How to get rid of bed bugs before new tenants move in?

Bed bugs are a nightmare and can affect anyone, anywhere, anytime. And for landlords, bed bugs can become a legal issue and a liability as well. The issue is taking notice of the early signs of bed bugs being in the property. Ideally, if a tenant is suffering from a bed bug infestation, he should sort it out before he moves out of the property for a number of reasons.

1- so the tenants stop suffering

2- so they do not take infested belongings to their next home

3- so they do not leave bed bug behind and put their deposit at risk

But what if the time frame is not right. It happen often enough that tenants wants to move because of the bed bugs, and will not stay another night in. In other instances, tenants move out after the first visits, and the treatment is not yet complete and there is still residual activity. Sometimes, the tenants get evicted, or leave without a word.

The catch is that a landlord cannot knowingly rent an infested flat to unsuspecting tenants. The issue is that the traditional chemical bedbug treatment requires people sleeping to drag them out of their hiding place. As and when people are sleeping, a build up of CO2 triggers a signal and the bed bugs that need feeding come out to feed. In the process they would walk on the pesticides that will ultimately kill them.

In the absence of tenants, most of the bed bugs would stay put and they can survive 6 months without feeding. So no amount of chemical treatment will kill 100% of them if there are no tenants sleeping. At best you will have reduced dramatically the level of infestations, but as the new tenants move in, they will get bitten right away and you will be back to square one having wasted time and money on a strategy that was doomed from the start.

The only strategy that can eradicate a bed bug infestation from an empty flat is heat. The bed bug heat treatment will heat up not only the bed and mattress but the walls and floors, killing all stage of the bed bugs. Once it is completed, we can then spray the full area to ensure no residual activity is allowed to remain. From there, the new tenants can very much move in the very next day. It would only be a matter of replacing everything in place and tidy up a little.

The bed bug heat treatment is also the best approach to deal with a suspected infestation for a hotel room. If taken early you may not even need to do a full heat treatment, but instead use the  cimix eradicator steamer, and spray. If effect you would loose 1 or 2 night only that the room would have to stay off line. We had come across a number of hotel managers who refused to consider the heat treatment option and would have new guest staying in the rooms right away.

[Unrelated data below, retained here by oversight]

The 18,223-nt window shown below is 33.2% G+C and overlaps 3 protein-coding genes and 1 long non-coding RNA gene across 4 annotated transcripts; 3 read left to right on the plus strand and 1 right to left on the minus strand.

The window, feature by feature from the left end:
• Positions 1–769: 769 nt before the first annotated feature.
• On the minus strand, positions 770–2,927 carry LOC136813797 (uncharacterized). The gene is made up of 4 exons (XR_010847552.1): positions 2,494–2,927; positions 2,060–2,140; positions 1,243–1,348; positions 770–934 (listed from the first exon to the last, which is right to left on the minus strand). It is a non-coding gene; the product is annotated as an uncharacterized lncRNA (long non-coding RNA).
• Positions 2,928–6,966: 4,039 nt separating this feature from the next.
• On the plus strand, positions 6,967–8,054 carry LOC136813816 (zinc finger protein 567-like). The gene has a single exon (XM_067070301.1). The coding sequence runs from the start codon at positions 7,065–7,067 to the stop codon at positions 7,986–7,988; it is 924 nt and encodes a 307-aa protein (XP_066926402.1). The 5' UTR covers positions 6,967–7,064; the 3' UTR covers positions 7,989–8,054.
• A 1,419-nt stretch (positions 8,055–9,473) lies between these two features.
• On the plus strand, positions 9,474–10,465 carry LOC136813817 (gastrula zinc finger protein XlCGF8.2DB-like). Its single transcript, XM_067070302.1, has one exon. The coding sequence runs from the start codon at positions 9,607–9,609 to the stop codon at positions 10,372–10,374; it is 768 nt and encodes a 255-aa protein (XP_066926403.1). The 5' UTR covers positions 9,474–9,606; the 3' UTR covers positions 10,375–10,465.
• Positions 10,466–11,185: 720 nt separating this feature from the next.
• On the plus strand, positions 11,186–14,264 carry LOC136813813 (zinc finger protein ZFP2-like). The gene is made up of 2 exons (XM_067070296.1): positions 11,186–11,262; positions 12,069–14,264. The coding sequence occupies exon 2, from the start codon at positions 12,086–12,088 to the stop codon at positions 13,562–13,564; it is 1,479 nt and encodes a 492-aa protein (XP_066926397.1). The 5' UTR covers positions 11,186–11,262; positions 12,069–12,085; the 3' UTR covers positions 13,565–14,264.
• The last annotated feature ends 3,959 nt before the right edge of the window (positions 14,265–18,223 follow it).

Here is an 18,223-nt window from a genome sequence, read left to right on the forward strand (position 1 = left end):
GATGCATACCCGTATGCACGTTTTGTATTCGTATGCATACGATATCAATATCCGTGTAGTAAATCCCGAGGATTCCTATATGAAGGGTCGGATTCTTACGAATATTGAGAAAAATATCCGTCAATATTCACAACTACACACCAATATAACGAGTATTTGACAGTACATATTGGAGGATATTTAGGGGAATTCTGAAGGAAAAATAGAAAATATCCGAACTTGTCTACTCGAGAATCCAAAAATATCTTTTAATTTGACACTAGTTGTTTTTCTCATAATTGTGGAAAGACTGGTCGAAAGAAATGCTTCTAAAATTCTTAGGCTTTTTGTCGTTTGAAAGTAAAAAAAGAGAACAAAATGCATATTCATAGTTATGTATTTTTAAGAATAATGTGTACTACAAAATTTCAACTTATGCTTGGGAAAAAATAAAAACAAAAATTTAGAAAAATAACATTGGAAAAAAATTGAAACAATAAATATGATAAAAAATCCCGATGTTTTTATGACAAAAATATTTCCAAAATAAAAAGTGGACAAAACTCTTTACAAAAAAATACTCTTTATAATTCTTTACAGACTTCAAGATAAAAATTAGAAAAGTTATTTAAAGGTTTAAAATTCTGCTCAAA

And in some occasion what we found was a strong level of bed bug infestation. It is incredible that such a problem would be overlooked to such an extent, and so many guests exposed to it. Clearly such an extreme situation could lead to disrepute. But it could lead to some sort of litigations for lack of due diligence. What I argue, is that it definitely show the shortcoming of the hotel management and reporting system.

The house keeping is key to identify any issue in a bedroom. After all they make the beds and handle the mattress. It takes very little training to recognise the signs of bed bugs. And when any incidence is being reported, the hotel management should take rapid actions and contact their pest control provider right away.

At inoculand pest control, we go beyond just treating. We want to solve the issue and prevent any detrimental implications to the clients and their customers. Exposing new tenants or new guest to an existing bed bug infestation can put a risk your livelihood and have serious implication. Sometimes doing the right thing is the only way forward, otherwise you instead of saving money on a cheaper alternative, you end up wasting money on a weaker alternative.